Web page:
Democratic United Party, which was once forecast to win the election, apologised to supporters for the disappointing result.
South Korea's opposition admits poll defeat after tight race
SEOUL // South Korea's main opposition Democratic United Party admitted defeat in yesterday's legislative election in a tight race, Kyodo News reported.
The party, which was once forecast to win the election, apologised to supporters for the disappointing result.
The election was seen as a key test ahead of December's presidential vote.
Counting was continuing late last night.
But with almost 90 per cent of ballots counted, state broadcaster KBS forecast 152 seats for the ruling New Frontier Party (NFP) in the 300-member National Assembly.
It predicted 128 for the centre-left Democratic United Party (DUP), which had been tipped to score an easy victory in opinion polls.
"The DUP apologises for disappointing [supporters]," party secretary-general Park Sun-Sook told reporters.
It is the first time for two decades that the presidential and parliamentary elections fall in the same year.
The ruling party had struggled to preserve its parliamentary majority to pave the way for a second successive presidential victory in eight months' time.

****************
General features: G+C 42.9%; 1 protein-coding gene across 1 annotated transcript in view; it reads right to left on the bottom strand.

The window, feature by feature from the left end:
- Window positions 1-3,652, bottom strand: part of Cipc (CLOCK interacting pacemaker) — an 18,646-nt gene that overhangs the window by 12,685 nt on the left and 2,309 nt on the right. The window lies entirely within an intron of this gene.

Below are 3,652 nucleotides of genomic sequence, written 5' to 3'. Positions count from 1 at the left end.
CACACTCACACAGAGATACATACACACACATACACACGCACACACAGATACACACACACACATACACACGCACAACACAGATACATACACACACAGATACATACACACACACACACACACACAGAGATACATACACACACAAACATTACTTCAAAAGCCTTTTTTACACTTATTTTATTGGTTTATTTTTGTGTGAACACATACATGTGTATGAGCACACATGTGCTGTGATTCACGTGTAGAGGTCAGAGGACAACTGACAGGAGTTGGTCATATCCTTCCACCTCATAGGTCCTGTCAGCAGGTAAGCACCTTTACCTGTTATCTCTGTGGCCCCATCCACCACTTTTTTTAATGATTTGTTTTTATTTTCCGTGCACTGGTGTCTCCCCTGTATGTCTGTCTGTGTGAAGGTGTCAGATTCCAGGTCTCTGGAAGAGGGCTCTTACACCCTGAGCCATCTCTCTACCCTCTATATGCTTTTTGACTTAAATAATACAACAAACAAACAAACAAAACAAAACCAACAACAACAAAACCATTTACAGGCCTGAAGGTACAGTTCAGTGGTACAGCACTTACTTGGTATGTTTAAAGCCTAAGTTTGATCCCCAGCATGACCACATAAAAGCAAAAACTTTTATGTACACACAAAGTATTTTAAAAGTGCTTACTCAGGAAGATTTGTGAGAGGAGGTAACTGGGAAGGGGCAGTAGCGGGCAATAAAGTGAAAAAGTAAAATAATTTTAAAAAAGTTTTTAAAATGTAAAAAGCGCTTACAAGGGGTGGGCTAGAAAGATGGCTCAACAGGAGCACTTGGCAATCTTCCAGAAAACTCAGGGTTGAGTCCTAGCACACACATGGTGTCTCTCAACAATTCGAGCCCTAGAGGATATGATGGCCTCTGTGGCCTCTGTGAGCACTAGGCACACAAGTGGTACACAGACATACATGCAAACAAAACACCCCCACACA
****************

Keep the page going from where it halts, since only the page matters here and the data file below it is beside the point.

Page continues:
It had 165 seats in the outgoing parliament against 89 for the DUP.
Rival parties are still neck-and-neck in some 20 districts but the outcome is expected to bolster the position of NFP leader Park Geun-hye, a presidential hopeful.
President Lee Myung-bak cannot constitutionally stand for a second term.
With economic concerns sidelining worries over North Korea, the DUP tried to exploit discontent over rising prices, high education and housing costs, job difficulties, a widening income gap and a weak welfare system.
The ruling party depicted its opponents as socially divisive and bent on undermining a decades-old security alliance with the United States, particularly through their vow to renegotiate a recently ratified free trade deal with the US.
The DUP meanwhile called on voters to pass judgement on President Lee Myung-Bak's administration.
North Korea's impending rocket launch is the focus of international attention but has barely figured in the election campaign in the South, which is used to tension with its communist neighbour.
Pyongyang, nevertheless, has repeatedly urged South Koreans to vote out the conservatives who scrapped a cross-border aid and engagement policy.